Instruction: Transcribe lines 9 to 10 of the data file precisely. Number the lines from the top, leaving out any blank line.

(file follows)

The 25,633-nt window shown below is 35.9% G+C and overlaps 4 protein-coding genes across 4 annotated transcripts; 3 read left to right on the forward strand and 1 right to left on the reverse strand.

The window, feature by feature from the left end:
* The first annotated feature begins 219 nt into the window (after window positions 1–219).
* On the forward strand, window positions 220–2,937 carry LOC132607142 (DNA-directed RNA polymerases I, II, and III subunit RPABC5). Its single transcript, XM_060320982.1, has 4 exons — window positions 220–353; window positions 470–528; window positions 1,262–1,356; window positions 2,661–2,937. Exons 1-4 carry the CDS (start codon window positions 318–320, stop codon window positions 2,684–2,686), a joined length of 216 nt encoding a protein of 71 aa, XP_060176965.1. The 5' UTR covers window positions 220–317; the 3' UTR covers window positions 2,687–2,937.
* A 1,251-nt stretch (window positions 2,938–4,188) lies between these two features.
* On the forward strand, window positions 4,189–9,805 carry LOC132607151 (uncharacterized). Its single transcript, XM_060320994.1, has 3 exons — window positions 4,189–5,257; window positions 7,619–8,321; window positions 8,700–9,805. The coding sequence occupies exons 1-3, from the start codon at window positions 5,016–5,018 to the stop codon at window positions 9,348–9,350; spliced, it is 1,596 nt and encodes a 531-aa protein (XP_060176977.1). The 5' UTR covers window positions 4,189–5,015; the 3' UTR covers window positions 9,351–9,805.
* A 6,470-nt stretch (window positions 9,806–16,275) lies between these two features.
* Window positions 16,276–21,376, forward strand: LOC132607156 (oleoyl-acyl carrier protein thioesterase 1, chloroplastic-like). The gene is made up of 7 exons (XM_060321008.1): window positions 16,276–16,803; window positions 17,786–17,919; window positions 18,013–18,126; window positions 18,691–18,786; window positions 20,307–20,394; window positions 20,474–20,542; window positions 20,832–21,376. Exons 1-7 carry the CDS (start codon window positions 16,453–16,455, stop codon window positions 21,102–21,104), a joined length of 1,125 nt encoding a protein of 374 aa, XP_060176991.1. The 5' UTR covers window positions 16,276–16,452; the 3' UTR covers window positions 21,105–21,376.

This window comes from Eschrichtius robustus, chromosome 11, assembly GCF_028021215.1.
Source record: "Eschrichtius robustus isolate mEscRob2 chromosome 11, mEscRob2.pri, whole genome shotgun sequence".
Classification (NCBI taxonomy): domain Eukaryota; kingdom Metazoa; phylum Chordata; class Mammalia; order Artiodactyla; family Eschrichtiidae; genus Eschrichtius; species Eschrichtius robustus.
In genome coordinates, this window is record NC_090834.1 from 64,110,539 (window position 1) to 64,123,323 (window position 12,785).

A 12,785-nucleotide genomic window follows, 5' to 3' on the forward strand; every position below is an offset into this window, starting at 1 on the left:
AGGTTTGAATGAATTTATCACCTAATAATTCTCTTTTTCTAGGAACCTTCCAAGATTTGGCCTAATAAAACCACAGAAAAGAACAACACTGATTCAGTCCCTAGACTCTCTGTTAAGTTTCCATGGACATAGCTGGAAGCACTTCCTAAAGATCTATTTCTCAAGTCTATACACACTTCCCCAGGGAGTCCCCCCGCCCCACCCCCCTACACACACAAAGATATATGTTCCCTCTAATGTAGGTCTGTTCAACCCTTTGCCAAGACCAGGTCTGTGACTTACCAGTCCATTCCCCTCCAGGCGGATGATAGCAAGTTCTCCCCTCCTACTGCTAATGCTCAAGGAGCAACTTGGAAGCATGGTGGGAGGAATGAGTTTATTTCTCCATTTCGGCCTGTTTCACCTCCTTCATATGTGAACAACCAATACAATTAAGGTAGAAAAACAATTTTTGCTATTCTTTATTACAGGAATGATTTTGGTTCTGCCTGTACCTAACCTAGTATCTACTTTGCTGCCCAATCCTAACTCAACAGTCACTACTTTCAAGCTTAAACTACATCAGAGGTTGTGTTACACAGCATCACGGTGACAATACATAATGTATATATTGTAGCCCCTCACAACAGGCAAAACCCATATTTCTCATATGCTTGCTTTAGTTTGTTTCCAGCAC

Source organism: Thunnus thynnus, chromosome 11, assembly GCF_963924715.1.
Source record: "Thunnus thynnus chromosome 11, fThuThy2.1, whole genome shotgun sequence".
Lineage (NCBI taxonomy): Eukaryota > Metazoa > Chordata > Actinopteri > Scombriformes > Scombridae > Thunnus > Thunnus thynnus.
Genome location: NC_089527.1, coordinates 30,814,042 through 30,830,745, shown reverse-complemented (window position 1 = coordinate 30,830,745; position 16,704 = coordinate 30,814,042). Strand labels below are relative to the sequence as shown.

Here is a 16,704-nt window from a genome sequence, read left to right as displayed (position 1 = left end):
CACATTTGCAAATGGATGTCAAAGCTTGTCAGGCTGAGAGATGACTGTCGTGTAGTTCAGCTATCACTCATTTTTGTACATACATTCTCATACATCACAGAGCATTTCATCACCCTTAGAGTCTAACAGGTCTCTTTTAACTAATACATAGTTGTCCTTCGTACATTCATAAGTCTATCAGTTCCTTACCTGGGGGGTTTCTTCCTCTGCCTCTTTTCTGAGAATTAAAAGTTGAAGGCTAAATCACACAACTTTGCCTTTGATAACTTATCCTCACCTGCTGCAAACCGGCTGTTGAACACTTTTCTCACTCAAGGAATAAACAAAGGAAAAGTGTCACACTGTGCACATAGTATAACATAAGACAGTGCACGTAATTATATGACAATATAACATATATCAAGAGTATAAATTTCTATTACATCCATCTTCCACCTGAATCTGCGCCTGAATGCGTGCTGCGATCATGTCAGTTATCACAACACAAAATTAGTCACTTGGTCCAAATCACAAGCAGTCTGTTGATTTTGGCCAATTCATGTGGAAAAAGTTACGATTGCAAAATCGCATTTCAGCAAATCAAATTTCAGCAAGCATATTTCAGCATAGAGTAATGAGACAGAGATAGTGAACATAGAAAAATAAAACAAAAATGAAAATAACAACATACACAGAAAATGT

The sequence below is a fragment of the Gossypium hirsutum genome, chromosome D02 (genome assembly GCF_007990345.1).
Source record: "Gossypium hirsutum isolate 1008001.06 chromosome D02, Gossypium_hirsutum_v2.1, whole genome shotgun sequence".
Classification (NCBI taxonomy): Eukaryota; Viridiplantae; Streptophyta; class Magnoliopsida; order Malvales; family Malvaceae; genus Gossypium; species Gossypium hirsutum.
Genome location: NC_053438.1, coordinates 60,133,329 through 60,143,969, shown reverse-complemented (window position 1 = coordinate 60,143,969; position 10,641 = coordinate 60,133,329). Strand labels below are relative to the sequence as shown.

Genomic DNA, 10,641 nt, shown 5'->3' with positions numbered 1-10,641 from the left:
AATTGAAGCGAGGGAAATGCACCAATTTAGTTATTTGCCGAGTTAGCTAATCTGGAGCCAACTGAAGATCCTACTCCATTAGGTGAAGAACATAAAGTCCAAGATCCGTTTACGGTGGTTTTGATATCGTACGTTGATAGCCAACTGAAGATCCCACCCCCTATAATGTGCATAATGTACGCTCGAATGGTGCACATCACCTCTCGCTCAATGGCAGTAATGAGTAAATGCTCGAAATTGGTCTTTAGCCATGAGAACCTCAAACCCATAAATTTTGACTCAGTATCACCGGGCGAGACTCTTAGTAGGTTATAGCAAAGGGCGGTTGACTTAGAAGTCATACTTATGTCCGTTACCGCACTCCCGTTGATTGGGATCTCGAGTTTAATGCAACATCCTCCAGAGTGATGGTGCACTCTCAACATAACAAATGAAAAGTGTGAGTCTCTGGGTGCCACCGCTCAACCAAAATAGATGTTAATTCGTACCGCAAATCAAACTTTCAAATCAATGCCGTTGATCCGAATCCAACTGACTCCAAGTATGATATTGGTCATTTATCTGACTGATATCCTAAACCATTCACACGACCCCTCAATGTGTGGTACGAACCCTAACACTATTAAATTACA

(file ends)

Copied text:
This window comes from Eschrichtius robustus, chromosome 11, assembly GCF_028021215.1.
Source record: "Eschrichtius robustus isolate mEscRob2 chromosome 11, mEscRob2.pri, whole genome shotgun sequence".